Borders, Hilton Promote Centrino With HotSpots

As Intel readies a splashy launch of its Wi-Fi embedded chipset Centrino Wednesday, Borders Books and the Hilton Hotel are jumping on the promotional bandwagon of companies offering wireless Internet access to help market the Centrino technology.

The announcements follow reports that McDonald’s fast
food
restaurants will also be unveiling wireless hotspots
at select restaurants on Wednesday.

Borders Books said it has launched a joint marketing campaign with Intel
that includes providing high-speed wireless Internet access to customers at
400 of its locations across North America. Wireless network carrier T-Mobile
is providing the wireless network at Borders to help Intel show off
Centrino-embedded laptops that help transmit radio frequencies and help
users connect to wireless Local Area Networks.

A similar promotion is underway across select Hilton Hotels and Resorts,
which kicked off a 30-day trial Tuesday at nearly 50 of its hotels
throughout North America. The hotel is offering high-speed Internet access
hotspots that let Wi-Fi-enabled laptops (especially ones with the latest
Centrino 802.11b chipset) access Internet networks
wirelessly. The hotel said the first launch today is part of a system-wide
rollout of wireless Internet access in all 230 of Hilton’s full service
hotel properties in the North America.

The promotion will include signage that lets hotel visitors know about
Intel’s campaign to drive awareness of Wi-Fi (802.11b) hotspots, where
wireless LAN capable notebook computer users can connect to the Internet and
corporate networks wirelessly.

Meanwhile, McDonald’s said it is launching Wi-Fi hotspots in 10 of its fast food restaurants in Manhattan on Wednesday. A McDonald’s spokeswoman told internetnews.com that it plans to expand to several hundred restaurants in three major U.S. markets by year’s end including Chicago and a “yet to be determined” major city in California.

The campaigns to promote wireless Internet access with Intel are part of
a runup to the chipmaker’s official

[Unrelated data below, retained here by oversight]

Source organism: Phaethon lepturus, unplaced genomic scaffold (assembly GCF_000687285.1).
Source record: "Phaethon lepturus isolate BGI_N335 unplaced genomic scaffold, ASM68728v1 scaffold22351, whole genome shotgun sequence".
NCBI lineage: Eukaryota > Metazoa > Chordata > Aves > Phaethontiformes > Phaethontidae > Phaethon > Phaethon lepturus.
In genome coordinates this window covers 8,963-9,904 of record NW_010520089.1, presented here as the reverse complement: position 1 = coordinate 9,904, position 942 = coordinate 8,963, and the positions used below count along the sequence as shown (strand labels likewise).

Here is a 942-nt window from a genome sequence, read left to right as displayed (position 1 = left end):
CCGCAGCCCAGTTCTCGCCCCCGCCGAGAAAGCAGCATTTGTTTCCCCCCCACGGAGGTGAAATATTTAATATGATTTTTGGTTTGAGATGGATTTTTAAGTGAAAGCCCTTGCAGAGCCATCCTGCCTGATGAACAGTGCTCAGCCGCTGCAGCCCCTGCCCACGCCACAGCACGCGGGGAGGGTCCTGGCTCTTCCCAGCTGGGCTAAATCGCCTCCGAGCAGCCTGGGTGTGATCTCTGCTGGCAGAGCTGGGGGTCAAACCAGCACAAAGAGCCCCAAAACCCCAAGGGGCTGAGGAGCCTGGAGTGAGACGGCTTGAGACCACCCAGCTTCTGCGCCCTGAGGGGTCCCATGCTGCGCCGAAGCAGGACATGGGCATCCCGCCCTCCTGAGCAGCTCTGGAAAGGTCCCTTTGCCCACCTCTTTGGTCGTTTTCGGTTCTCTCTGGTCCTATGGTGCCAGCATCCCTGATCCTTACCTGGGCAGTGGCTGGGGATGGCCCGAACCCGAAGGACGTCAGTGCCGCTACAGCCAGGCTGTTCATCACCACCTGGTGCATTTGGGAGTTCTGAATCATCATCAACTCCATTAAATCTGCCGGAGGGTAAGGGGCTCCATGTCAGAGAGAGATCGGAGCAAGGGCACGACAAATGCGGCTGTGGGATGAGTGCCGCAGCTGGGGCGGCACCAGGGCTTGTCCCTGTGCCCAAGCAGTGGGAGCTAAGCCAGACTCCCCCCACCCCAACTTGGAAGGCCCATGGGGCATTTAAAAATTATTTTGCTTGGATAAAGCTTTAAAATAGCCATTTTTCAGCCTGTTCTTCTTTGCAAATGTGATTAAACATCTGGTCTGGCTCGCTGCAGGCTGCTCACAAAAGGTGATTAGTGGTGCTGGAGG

launch
Wednesday of its Centrino chipset, which represents a major new
product line for Intel.

Not only do the Centrino chipsets help enable wireless Internet access by
transmitting radio frequencies, they are designed to be less power-hungry
and therefore easier on batteries. The launch is a major gamble by Intel,
which is spending an estimated $300 million on the marketing of Centrino,
and will include a newly designed Intel logo to convey what the company calls a
sense of “flight, mobility, and forward movement,” of mobile technology.

Intel has said its new wireless product line starts at 1.4GHz, 1.5GHz and
1.6GHz speeds, slower than its Pentium 4, which can reach maximum speeds of
2.2GHz. But a company spokesperson said Centrino’s processing efficiencies
enable it to that consume less energy compared to some lines of its Pentium
processors.

The new mobile chip will also include a 1MB secondary cache that is twice
as big as the cache found on the Pentium 4, Intel said.

Laptops and notebooks with the new chips are estimated to cost between
$1,250 to about $3,000. Eventually, Intel plans to embed the Centrino chips
in all kinds of mobile devices.

Intel’s launch event for Centrino in Manhattan is slated to include speeches by Craig Barrett, Intel’s CEO, and other senior Intel technology executives, and will be capped by a concert by Barenaked Ladies.

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